Angles Editor Victoria Cheyne Culture Editor Katherine White

Grant Sharples Culture Writers Brooke Collier

Features Editor Bailey Sampson

Lauryn Fleming

Social Media Manager Kaelyn Sturgell

Michelle Lumpkins

Videographer Hunter Bassler

Caroline Watkins

Features Writers Michaela Flores Caroline Kealy Mackenzie Wallace

Nat Kaemmerer Hannah Simon

Header photo by: Lane Burdette

MILLENNIAL MANNERS

Men should split the cost of birth control BEN JARZOMBEK MOVE Columnist

Ben Jarzombek writes about etiquette for MOVE Magazine. My usual go-to when starting hot takes goes something like this: “It’s 2017; I can’t believe that this is still an issue.” However, it is 2017, and so many crazy things have happened that I really am not surprised by anything anymore. One thing I have been fired up about lately is birth control. Before you stop reading, this isn’t about its availability or my personal stance on whether your health care should cover it; that’s another discussion for another day. What I want to talk about is the practice of splitting the cost of birth control. It’s my personal opinion that, in a committed relationship, both parties should split the cost of their preferred birth control option. This is an opinion that doesn’t tend to be very popular with my male peers. Tradition seems to hold that if the preferred method is condoms, the man purchases them; if the woman prefers to use a female contraceptive, she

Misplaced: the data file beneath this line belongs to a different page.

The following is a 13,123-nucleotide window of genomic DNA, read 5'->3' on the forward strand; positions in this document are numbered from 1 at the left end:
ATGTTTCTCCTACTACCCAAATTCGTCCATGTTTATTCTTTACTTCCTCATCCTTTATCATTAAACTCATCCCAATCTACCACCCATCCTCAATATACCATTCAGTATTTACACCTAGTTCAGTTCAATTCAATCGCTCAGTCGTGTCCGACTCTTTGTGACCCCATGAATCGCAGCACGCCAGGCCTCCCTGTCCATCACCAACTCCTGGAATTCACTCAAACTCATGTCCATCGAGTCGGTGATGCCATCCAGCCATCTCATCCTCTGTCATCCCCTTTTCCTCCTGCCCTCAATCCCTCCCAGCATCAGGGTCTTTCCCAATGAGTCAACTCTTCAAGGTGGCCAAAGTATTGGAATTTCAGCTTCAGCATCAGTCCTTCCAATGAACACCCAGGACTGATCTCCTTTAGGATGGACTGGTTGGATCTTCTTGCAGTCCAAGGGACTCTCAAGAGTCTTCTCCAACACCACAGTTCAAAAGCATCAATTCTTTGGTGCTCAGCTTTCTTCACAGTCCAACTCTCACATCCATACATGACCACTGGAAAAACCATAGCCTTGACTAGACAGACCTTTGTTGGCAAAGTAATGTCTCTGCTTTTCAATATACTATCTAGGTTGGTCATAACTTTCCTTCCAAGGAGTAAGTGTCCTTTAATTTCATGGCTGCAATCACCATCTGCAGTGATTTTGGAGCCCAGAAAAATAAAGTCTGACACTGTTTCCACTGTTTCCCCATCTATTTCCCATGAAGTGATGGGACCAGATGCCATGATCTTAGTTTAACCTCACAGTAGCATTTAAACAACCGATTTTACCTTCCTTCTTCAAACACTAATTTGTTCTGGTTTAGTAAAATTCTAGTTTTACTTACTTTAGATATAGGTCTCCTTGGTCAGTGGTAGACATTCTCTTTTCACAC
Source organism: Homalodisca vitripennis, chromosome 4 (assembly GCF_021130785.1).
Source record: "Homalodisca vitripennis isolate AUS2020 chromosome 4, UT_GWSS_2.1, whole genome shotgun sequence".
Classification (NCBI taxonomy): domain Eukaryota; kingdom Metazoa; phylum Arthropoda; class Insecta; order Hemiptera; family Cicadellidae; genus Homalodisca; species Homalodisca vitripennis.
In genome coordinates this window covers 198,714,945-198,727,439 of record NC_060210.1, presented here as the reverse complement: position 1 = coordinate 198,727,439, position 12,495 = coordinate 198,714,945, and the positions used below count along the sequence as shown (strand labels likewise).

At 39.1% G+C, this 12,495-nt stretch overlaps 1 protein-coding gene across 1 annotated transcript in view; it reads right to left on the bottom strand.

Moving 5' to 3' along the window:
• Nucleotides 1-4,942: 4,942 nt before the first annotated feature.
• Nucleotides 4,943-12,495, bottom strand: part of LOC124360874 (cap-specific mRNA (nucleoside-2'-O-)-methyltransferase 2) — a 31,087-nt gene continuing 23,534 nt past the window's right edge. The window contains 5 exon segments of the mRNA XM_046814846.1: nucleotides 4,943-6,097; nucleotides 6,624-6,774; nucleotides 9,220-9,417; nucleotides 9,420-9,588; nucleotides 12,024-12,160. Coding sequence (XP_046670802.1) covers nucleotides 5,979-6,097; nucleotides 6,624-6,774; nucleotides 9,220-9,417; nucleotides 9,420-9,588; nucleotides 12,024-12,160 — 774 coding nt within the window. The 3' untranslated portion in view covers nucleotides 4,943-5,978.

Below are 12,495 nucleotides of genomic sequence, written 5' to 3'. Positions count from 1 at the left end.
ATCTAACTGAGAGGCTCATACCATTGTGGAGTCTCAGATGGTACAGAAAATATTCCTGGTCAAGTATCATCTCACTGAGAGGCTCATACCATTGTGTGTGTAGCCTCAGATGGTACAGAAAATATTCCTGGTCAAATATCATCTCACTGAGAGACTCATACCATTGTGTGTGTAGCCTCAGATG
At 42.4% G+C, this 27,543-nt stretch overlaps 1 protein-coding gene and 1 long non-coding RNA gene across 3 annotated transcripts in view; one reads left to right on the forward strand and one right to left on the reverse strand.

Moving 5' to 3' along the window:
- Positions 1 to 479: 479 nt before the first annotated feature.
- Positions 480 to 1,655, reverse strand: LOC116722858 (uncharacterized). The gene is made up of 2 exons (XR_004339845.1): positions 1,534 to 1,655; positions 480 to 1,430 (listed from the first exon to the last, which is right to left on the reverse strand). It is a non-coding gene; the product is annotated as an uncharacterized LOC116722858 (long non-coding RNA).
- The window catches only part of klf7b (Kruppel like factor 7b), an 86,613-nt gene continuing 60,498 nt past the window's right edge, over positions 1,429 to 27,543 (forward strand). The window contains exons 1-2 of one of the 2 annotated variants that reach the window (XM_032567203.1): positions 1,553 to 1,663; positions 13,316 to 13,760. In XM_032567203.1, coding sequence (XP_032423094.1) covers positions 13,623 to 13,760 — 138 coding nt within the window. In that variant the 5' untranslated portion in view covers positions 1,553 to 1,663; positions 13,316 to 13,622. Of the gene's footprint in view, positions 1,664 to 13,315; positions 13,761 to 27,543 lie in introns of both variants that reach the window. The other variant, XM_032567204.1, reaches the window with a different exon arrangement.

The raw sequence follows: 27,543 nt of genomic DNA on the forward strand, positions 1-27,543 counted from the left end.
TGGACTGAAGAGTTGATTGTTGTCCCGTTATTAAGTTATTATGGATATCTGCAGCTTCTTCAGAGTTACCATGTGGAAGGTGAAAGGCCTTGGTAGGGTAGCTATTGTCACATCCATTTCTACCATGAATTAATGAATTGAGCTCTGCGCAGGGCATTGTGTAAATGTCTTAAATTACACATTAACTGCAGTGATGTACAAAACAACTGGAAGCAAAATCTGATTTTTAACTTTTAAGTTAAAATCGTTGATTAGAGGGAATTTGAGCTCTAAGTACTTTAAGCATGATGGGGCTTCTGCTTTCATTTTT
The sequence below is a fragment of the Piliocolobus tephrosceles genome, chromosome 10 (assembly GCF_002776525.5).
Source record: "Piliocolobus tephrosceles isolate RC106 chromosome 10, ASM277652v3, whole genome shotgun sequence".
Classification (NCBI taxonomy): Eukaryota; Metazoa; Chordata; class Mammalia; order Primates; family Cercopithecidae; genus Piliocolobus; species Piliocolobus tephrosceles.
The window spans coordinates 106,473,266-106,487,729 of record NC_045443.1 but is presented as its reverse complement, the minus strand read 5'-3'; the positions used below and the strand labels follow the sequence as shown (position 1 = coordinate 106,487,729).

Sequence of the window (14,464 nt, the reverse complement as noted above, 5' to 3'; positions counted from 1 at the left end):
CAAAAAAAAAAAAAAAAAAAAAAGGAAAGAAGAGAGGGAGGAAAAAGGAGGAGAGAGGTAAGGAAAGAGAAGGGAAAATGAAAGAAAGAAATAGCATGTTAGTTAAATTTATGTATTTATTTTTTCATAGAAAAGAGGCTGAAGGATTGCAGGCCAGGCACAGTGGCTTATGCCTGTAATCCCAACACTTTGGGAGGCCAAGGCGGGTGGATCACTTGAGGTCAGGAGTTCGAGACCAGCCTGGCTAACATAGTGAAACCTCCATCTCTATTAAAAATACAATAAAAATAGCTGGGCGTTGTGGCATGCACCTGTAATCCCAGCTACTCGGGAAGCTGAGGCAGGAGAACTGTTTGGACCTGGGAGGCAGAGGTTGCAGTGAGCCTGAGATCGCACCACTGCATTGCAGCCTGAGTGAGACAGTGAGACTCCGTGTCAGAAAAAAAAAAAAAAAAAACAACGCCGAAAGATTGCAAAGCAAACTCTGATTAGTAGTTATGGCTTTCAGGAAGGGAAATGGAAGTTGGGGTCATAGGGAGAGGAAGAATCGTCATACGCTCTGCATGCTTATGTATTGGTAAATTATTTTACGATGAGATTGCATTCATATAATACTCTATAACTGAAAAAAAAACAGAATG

bears the cost. While this seems to pass as the status quo for most people, it has never sat well with me. The main rebuttal I hear against splitting the cost of birth control is that women don’t use birth control exclusively to prevent pregnancy. While I completely understand that, that line of thinking tends to miss the point. If you’re in a committed relationship with someone, and you and your partner use contraception for its initial purpose, then I don’t see why you both can’t help pay the cost. If a man happens to use condoms and a woman uses a female form of contraception, then I’d give the guy a cop-out. However, I’ve not known this to be the case most of the time. Another point that tends to be brought up in this discussion is how women in relationships pay for their birth control. If insurance happens to pay for 100 percent of birth control costs, I’m not saying that guys should Venmo their girlfriends half of her health insurance bill. In addition, I wouldn’t advocate that girls who get their birth control paid for by their parents should scam their boyfriends out of money every month. When insurance doesn’t pay for the entire cost of birth control and the woman is paying the difference,